This year, Hyundai relaunched its Elantra GT -- the replacement for the slightly larger Elantra Touring. Winning the award for Best New Small Car over $21,000 from AJAC, the Elantra GT is designed using Hyundai’s Fluidic Design style, giving it the appearance of motion, even while sitting still.

The starting price of the Elantra GT is $19,149 and can go up to $26,349, excluding freight and taxes.

I was given the range-topping SE TECH Auto model to evaluate. Powered by a 148HP, 1.8L 4-cylinder engine paired up with a 6-speed automatic, the Elantra GT is a city car with highway ambitions. 

Safety-wise, the Elantra GT comes equipped with seven airbags, ABS, and traction control, just to name a few safety features. 

Hyundai says the Elantra GT can do 7.6L/100km in the city, 5.3L/100km on the highway and 6.6L/100km combined. I’m sure it can achieve those numbers, but with snow tires equipped on my tester - I was able to get 8.2L/100km in the city.

On a 480-km highway trip from Kingston, I was able to get 8L/100km.

During my regular commute – a 382 kilometer combined trip – I was able to only get 9.1L/100km. That was with both the cabin heater and seat heater switched on - and keeping up with stop-and-go Highway 401 traffic.

Over the years, Hyundai has improved its vehicle quality inside and out. And the Elantra GT is no exception.

The demo vehicle came equipped with leather seats, Bluetooth connectivity, dual zone temperature control, auto-dimming mirror, panoramic sunroof, reverse camera, Sirius XM Radio, and a touch screen navigation system to name a few features.

Basically, it came with everything you’d find in a pricey competing model, but configured more affordably in the Hyundai.

With the exception to the logo on the steering wheel, it was tough to find anything that reminded me that I was in a Hyundai.

The car’s cabin was well-appointed. The heated front seats were very comfortable, and even during my long highway test drive I wasn’t exhausted from the drive – as some compact cars can make you.  

The controls were within easy reach of the driver or the passenger – though I did find that the audio controls on the dash were a bit of a stretch when driving. Thankfully, this specific model was configured with audio controls on the steering wheel, so I didn’t have to deal with the dash-mounted buttons.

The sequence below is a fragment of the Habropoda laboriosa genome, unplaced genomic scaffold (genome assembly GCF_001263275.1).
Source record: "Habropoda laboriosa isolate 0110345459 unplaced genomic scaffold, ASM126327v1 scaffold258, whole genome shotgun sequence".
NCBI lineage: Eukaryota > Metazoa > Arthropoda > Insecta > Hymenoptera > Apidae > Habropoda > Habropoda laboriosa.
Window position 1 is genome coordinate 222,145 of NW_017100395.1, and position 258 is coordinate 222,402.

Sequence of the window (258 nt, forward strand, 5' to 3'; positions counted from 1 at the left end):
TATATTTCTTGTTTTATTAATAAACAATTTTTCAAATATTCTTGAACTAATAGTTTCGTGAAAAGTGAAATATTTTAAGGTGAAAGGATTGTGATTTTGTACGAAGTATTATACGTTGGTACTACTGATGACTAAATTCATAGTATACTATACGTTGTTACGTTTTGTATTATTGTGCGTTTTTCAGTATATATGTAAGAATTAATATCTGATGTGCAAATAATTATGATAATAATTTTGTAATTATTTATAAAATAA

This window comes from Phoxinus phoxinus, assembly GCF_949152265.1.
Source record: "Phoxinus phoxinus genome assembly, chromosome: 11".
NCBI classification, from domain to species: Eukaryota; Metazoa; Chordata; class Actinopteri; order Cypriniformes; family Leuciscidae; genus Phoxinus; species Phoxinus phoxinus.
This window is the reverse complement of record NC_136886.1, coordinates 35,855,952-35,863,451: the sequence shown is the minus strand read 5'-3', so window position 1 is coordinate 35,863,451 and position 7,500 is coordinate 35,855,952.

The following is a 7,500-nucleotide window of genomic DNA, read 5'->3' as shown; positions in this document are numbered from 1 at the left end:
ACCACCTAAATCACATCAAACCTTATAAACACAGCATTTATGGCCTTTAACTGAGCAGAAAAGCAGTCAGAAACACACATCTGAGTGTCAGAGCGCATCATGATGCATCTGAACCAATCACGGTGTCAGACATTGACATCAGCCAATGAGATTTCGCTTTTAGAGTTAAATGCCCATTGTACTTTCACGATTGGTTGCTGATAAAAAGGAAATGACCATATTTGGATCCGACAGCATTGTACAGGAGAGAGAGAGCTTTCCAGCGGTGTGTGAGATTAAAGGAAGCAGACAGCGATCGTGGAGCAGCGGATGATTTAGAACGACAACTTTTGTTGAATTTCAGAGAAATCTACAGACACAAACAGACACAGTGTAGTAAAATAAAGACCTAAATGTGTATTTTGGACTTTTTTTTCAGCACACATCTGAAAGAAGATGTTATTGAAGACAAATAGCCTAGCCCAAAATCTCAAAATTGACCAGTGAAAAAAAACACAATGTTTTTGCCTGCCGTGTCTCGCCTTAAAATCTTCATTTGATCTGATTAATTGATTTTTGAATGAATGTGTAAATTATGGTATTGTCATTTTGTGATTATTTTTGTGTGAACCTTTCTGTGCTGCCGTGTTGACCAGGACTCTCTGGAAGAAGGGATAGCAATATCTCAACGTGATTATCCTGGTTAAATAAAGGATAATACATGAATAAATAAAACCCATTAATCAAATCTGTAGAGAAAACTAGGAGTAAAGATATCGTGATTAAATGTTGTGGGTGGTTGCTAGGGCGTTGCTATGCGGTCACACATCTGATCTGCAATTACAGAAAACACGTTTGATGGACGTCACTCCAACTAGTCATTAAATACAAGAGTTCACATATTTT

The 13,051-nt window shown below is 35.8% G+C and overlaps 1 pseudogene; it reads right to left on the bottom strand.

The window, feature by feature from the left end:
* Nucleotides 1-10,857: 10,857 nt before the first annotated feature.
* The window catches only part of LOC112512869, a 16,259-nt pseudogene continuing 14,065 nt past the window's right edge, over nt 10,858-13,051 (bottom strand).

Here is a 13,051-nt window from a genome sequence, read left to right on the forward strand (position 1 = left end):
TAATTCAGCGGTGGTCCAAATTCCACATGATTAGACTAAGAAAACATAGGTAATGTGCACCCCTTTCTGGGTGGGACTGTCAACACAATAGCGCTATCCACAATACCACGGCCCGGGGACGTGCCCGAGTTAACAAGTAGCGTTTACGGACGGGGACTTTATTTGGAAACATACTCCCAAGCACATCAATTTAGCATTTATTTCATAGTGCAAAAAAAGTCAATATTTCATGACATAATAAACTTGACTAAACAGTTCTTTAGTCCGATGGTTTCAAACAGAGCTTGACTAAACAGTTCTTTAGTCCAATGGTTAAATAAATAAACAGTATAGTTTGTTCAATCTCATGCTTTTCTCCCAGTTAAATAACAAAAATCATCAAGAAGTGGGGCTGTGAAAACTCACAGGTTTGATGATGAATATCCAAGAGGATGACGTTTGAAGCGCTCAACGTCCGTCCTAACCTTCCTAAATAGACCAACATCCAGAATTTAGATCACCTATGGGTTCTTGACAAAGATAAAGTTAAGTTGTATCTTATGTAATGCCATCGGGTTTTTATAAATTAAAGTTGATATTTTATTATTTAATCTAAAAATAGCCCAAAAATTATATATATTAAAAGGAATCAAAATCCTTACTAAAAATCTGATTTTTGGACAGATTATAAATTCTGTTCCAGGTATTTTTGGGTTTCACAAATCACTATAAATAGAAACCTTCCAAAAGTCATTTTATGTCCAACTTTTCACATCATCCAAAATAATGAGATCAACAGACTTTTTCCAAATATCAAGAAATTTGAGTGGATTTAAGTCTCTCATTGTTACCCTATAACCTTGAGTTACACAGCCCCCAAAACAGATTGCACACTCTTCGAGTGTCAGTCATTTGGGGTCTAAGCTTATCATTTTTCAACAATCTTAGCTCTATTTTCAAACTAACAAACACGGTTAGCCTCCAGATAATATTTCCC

And speaking of audio system, the stereo in this car is very good and the touch screen is amazing.

I’ve used touch screen systems in cars before, and most of the time the buttons on the screen are too small to do anything. But not this one.

The buttons are not only in easy reach, but are also large enough that you don’t need to use your pinky finger to choose your destination or your radio station.

The navigation system is a very easy to use and up-to-date. From programming your destination to adjusting the volume of the navigation voice, you did not need to have a computer science degree to understand how to get things done.

And the seven-inch touch screen doubles as your screen for the hidden reverse camera that is only available on this trim level. The camera is great during all types of light.

In the dark, I was able to see what was behind me quite clearly, and the camera wasn’t blinded by the sun during the day.

As an added touch, the camera is actually hidden behind the Hyundai logo on the hatch – so it will never get covered in road grime in the winter – unlike the exposed cameras competitors.

However, the motor that turns the logo around is loud and distracting whenever it’s called upon to reveal or hide the camera. It’s something you get used to very quickly and eventually it becomes just background noise.

The Elantra GT SE Tech Auto’s panoramic sunroof was one of the first things that passengers noticed when they got into the car.

And if you didn’t want the sun to be beating down on your passengers -- or yourself for that matter -- you just hit a button by the mirror and activated the sunshade. It closed off the entire sunroof, making the ceiling it look like any normal compact hatchback.